Written by Karen Selby, RN | Medically Reviewed By Dr. Chelsea Alvarado | Edited By Walter Pacheco | Last Update: June 28, 2024

Key Facts About Asbestosis
  • Asbestosis causes progressive lung scarring such as pulmonary fibrosis and interstitial lung disease.
  • Long-term exposure to asbestos increases the risk of asbestosis.
  • No cure currently exists for asbestosis, but treatment can slow progression and improve symptoms.

What Causes Asbestosis?

Asbestosis results from breathing in asbestos fibers over a prolonged period. These microscopic airborne fibers become lodged deep within the lungs, leading to fibrosis, or scarring, that prevents the lungs from working properly. Asbestosis is a progressive disease, meaning that it worsens over time.

Various industries used asbestos extensively through the 1970s. Some new products still contain asbestos, including auto parts and roofing materials. Many older products, ranging from household items to building insulation, contain asbestos.

How asbestos causes asbestosis
Inhaled asbestos fibers cause inflammation and scarring that leads to asbestosis.

Asbestosis has a long latency period. It can take several years or decades for asbestosis symptoms to develop after exposure. The risk of developing asbestosis increases with exposure levels, meaning that long-term exposure or exposure to high levels of asbestos significantly increases your risk of asbestosis. Smoking increases the risk of asbestosis, speeds onset, worsens symptoms and increases the death rate.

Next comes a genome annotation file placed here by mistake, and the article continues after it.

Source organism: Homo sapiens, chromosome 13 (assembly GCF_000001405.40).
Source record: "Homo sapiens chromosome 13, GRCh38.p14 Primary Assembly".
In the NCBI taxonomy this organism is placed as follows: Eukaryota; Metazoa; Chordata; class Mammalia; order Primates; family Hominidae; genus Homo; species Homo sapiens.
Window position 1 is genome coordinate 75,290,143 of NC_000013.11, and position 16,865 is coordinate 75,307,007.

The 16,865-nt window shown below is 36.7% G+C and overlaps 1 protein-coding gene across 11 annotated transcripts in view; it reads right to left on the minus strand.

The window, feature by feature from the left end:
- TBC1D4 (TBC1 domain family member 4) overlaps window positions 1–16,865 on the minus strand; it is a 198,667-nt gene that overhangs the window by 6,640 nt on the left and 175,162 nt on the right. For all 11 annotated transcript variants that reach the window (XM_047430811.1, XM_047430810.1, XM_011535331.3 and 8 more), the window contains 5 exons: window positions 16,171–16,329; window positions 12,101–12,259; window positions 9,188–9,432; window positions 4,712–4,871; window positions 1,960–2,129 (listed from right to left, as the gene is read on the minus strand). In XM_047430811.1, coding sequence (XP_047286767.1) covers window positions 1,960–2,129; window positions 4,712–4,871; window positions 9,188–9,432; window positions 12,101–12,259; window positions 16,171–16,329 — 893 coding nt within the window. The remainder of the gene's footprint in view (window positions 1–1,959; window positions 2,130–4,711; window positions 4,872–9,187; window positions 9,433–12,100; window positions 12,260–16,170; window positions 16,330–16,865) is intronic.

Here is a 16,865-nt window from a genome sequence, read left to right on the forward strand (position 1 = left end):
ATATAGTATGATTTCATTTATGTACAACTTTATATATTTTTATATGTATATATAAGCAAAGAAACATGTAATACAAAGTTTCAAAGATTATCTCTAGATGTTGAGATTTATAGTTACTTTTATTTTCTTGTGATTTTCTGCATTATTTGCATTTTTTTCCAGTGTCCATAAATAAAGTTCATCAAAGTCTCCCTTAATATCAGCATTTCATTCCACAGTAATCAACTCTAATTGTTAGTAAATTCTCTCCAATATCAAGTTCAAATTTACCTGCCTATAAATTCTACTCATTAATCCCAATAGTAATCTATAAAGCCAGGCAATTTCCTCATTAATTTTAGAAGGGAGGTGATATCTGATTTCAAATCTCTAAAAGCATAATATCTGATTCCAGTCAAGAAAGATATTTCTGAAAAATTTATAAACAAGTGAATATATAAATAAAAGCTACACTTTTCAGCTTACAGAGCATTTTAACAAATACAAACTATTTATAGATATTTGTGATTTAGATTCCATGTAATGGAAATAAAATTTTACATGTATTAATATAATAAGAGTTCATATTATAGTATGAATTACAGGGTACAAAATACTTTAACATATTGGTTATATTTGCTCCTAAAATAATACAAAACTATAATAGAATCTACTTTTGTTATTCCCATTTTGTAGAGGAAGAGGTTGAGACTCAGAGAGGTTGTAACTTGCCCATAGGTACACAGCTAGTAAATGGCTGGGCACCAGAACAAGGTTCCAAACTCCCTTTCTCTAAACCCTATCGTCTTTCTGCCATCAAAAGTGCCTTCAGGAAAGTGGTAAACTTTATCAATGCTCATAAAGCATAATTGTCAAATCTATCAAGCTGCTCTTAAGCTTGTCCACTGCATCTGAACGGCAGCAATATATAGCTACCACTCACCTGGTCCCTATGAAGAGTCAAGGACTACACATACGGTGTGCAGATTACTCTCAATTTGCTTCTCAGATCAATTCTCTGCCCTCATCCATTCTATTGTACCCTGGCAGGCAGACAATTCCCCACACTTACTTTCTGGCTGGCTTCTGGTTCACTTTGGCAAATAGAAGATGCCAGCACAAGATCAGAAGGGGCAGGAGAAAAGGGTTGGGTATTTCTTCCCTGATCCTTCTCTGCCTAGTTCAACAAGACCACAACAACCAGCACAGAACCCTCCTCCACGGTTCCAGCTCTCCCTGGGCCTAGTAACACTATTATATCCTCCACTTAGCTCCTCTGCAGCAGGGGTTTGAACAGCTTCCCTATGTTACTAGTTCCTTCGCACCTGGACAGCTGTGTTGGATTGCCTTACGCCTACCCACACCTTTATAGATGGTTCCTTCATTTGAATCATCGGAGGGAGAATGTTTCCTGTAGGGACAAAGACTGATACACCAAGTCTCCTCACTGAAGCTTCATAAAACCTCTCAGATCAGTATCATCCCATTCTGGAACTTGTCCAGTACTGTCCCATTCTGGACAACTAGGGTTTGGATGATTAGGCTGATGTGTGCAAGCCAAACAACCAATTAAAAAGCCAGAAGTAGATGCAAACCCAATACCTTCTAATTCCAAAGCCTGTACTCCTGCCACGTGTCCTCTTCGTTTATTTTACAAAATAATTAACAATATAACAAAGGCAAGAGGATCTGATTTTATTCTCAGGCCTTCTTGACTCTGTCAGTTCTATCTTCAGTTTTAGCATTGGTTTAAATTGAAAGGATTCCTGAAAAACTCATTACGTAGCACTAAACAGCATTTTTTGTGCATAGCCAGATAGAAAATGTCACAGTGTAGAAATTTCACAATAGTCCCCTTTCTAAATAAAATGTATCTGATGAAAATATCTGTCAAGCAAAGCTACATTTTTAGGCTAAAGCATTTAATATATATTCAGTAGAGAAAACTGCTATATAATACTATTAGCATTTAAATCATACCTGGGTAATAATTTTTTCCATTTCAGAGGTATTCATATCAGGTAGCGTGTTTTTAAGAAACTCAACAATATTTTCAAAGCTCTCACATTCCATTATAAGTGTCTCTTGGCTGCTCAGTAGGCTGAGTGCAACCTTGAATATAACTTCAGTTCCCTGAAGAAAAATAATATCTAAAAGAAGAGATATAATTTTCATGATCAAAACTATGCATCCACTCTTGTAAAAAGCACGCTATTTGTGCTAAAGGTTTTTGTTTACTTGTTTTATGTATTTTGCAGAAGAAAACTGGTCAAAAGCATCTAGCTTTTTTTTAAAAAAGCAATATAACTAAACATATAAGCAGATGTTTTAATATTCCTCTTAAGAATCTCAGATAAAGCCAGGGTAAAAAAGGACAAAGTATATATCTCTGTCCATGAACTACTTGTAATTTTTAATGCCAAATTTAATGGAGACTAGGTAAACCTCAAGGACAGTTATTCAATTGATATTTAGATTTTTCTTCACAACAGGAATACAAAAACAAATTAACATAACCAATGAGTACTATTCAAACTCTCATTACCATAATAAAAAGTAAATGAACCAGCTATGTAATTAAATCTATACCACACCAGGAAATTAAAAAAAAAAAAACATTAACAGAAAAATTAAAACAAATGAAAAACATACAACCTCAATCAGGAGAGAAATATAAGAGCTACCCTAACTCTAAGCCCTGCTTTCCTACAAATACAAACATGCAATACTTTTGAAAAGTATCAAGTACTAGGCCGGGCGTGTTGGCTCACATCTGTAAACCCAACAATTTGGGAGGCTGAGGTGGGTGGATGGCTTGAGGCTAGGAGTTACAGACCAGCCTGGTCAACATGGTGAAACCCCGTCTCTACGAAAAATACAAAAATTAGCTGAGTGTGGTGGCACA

The body’s immune system helps remove asbestos fibers from the body. However, it cannot remove them all, especially in heavily exposed workers. Asbestos fibers cause inflammation and also prevent the immune system from working properly. This can lead to scar tissue called pulmonary fibrosis forming in and around the lungs. Pulmonary fibrosis makes the lungs stiff and less able to fill with air and provide oxygen to the body.

Latency Period of Asbestosis

Benign asbestosis has a shorter latency period compared to other pulmonary complications. Initial, nonsymptomatic fibrosis may progress into a more advanced condition affecting lung function. Because symptoms often develop years or decades after exposure, a comprehensive health and occupational history is necessary to establish exposure and causation.